After the excitement of the election had worn off, the hard work began. Life was nothing but meetings and mail. (I vowed to never again complain about lack of mail.) But the contents of the mail forecast some of the interesting events which were yet to come from being a female politician. I received such warm, personal letters. Some even had the familiar greeting, “Dear Dorothy.” But inevitably a paragraph would appear in the middle of the letter saying, as one letter put it, “I trust, Sir…”
I also received many letters with complementary services for my Helena visit. One such letter offered me a free shave and haircut, and an opportunity to try on the latest in toupee styles guaranteed to bring back my youth. Just what I needed.
Eventually, the time came for me to drive to Helena. I think the terror subsided and the frustration began with a speeding ticket in East Helena. Equally as frightening as my first week in Helena was the day for the introduction of my litter bill. The bill was short and simple, but I trembled as I saw the first person rise to question me. Then, in the lingo peculiar only to politicians in their place of office, he asked, “Will the lady from Gallatin yield?” There were a few moments of prolonged silence, followed by loud guffawing in the House. Nothing else could have relaxed me more completely, but I realized at the same time that the language of the House was not adapted for women.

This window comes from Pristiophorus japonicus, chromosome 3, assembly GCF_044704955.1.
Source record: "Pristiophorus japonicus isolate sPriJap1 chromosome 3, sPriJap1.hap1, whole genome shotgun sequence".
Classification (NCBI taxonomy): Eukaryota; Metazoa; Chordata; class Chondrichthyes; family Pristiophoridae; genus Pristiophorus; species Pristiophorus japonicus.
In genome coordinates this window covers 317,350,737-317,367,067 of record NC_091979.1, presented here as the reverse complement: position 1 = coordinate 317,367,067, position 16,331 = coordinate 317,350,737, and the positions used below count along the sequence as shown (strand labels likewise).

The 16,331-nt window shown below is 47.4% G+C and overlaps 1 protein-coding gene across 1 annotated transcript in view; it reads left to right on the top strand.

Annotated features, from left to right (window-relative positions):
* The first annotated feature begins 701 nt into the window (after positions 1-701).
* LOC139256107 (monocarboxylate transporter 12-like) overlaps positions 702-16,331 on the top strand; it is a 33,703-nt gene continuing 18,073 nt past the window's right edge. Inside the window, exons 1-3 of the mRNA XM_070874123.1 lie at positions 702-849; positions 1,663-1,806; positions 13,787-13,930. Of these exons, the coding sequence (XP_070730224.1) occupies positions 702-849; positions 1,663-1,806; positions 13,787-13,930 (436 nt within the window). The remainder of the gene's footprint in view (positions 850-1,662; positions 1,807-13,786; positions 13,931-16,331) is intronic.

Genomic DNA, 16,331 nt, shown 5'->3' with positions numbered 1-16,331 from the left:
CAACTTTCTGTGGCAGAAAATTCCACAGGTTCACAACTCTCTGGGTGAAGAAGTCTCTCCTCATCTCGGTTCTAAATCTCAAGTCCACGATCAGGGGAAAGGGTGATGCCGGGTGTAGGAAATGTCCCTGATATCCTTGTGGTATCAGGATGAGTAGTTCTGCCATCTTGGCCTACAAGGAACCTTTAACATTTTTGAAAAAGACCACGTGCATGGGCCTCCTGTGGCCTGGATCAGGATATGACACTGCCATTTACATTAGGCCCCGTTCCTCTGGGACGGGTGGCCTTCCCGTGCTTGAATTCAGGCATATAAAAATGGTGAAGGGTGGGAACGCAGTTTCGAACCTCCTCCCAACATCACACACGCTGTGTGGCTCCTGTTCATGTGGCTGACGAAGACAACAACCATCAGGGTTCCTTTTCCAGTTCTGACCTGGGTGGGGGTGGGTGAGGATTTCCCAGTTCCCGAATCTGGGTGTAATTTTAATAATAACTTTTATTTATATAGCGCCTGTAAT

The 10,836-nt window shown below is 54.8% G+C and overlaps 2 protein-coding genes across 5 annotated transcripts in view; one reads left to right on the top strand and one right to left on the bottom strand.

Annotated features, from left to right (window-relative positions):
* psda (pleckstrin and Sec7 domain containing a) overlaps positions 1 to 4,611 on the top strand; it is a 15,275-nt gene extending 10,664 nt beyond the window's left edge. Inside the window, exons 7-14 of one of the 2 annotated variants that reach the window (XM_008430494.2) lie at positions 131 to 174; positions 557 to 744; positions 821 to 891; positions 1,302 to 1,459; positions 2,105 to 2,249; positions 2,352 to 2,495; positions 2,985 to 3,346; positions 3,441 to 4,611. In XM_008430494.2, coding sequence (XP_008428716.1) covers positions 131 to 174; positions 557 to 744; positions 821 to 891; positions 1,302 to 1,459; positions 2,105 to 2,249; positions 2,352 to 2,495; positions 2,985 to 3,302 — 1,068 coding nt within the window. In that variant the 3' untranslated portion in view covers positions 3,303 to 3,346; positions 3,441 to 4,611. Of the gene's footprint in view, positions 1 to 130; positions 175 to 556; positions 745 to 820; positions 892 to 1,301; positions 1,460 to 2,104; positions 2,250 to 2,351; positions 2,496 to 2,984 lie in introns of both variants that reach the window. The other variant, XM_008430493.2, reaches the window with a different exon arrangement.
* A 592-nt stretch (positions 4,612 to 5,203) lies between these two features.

There were too many jokes to enumerate. For one, I was surely the last of all the freshmen to receive a message requesting that I meet W.F. Sanders, who was waiting for me on the rotunda. After 15 minutes of searching the empty area, I discovered a tall, bronze statue with the engraving, “W.F. Sanders.”
Many events I remember with wistfulness. One forgets the exhaustion, embarrassment, frustration and helplessness. I had even forgotten the letters I received on the abortion issue, until I read back over them this past week. They ranged from one person who informed me that God was preparing an extra hot place for me in hell, to another, who in the bluntest of terms, wished an unwanted pregnancy on me for having made light of such a serious social matter.